It's generally been a lousy year for movies, but in the last couple weeks Sue and I have seen several that we really enjoyed. I'm listing them here in order of preference (best first), but all three were good. Read about them; go see them, if you can.
If you pay any attention to contemporary movies, you probably know that the new film Bridesmaids, starring Kristen Wiig, was released this week to rave reviews (see, for example, the New York Times and the Wall Street Journal). Sue and I went to see it last night. We laughed through the whole thing, as did the other members of the audience in the packed theater. It's the funniest film we've seen in a long, long time. ★★★★★
Oh, my. Go see "Rabbit Hole," the new film starring Nicole Kidman, Aaron Eckhart, and Diane Wiest. The acting by all three is terrific, especially Kidman. The story is not light. It follows a young couple dealing with the tragic death of their son. But everything about the film is perfect -- acting, dialogue, direction, screenplay, and cinematography. It's a sublime cinematic treat.
The best movie of the year, in my opinion, is "The King's Speech," starring Colin Firth, Geoffrey Rush, and Helena Bonham Carter. Firth and Rush are so good that they should be shoo-ins for Best Actor and Best Supporting Actor, respectively. Be sure to see this fabulous film.
Competition to Firth for Best Actor would come from Jeff Bridges, who is wonderful as U.S. Marshal Rooster Cogburn in "True Grit."
I haven't read Elizabeth Gilbert's best-selling memoir, Eat Pray Love. Memoirs are not my favorite literary form. But Sue and I enjoy films of all sorts. So, when the movie version of Gilbert's book was released yesterday to generally enthusiastic reviews (see the New York Times review here, the Boston Globe review here, and the Wall Street Journal's round-up of reviews here), we headed over to Harvard Square to see it.
Yes, it's part chick-flick, part romantic comedy. And yes, 80 percent of the audience was female. But it was enjoyable. Julia Roberts is very good in this film, and we don't see much of her these days; Richard Jenkins is also good, as are many of the actors in smaller roles. But to me, the real star of the film is the scenery, especially in Italy and Bali -- both places lush and resplendent, lovingly presented by cinematographer Robert Richardson.
New movies show up at cinemas today. Great reviews in all the newspapers today for "Scott Pilgrim vs. The World" and "Eat Pray Love" (in which actor Richard Jenkins apparently steals the film from Julia Roberts).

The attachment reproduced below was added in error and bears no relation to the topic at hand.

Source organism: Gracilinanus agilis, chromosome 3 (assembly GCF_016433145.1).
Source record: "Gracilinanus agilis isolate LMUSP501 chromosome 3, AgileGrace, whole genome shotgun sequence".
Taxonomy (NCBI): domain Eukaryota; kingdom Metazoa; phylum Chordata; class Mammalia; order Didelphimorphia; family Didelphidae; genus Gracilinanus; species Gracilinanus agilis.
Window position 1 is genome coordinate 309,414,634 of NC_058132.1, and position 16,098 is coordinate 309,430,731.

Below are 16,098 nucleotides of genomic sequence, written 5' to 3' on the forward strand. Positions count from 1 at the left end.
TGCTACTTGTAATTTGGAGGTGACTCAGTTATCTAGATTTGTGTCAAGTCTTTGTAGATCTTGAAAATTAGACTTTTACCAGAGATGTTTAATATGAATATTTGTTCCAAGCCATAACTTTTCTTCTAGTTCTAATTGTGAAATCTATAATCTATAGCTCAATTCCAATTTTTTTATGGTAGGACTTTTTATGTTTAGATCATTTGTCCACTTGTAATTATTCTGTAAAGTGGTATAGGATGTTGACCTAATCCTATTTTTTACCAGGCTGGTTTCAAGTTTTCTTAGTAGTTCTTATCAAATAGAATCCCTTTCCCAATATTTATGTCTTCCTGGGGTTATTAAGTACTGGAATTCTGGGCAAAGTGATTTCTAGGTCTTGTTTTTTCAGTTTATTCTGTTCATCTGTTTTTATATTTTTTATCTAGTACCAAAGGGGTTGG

But if you haven't seen "Get Low," which opened last week (I think), go see that first. Starring Robert Duvall, Bill Murray, and Sissy Spacek, "Get Low" is the story of a Tennessee hermit (Duvall) in the 1930s who decides to throw his own funeral party while he's still alive, enlisting the local funeral-parlor owner (Murray) in his plan. It turns out that the hermit has a secret he's harbored for forty years, which explains his isolation. This film reaffirms Robert Duvall's place in the pantheon of Hollywood greats. It's as splendid an acting job as you will see anywhere, and it will be a crime if he does not receive a best-actor nomination for this role. See for yourself.
We saw two films this weekend that we thought were great. Excellence is in the eye of the beholder, of course, and these movies may not be to your liking. But we enjoyed each of them enormously, even though they were very different from one another.
The Kids Are All Rightfeatures Annette Bening and Julianne Moore as a lesbian couple with two teenaged children. The kids are intent on finding out who their father is -- that is, who was the donor of the sperm each of their mothers used in conceiving. Mark Ruffalo turns out to be that guy. He's a bohemian restaurateur, who unleashes a tornado of emotions in the family of four who find him. The feelings and emotions in this movie are about as real and raw as you will find anywhere. Very moving.
Saltis at the opposite end of the spectrum -- a shoot-'em-up, non-stop action thriller, featuring Angelina Jolie as a CIA agent who is identified (correctly? wrongly?) as a Russian mole, long-ago planted in the U.S. with the ultimate goal of sparking a world war by killing both the Russian president and the U.S. president. So: is she or isn't she? We don't know, until the end (which is just the beginning, I suspect, of countless sequels). Evelyn Salt is one hell of an action figure -- a lean, mean, fighting machine. Just as film makers of old pitted Godzilla against King Kong, we should hope somebody will soon pit Evelyn Salt against Lisbeth Salander of the "Girl Who . . ." series. Mmmmmmmm.
Don't miss either of these movies. Each film offers its own wondrous pleasures.
Ah, summer at the cinema: cool air and entertainment. What better? This weekend, Sue and I saw two really fine films. On Saturday night, we went to see the fabulous Tilda Swinton (photo at left) in "I am Love" (original title: lo sono l'amore), an Italian film by Luca Guadagnino. Then, late yesterday afternoon, we went to see "The Secret in Their Eyes" (original title: El secreto de sus ojos), the Argentinian film by Juan José Campanella that won the 2010 Academy Award for Best Foreign Language Film of the Year. Each of these films was marvelous -- visually sumptuous and deeply gratifying. Try not to miss either of these, especially "Secret," which we were late in seeing but which is still in a few theaters here and there, and which will linger in your mind.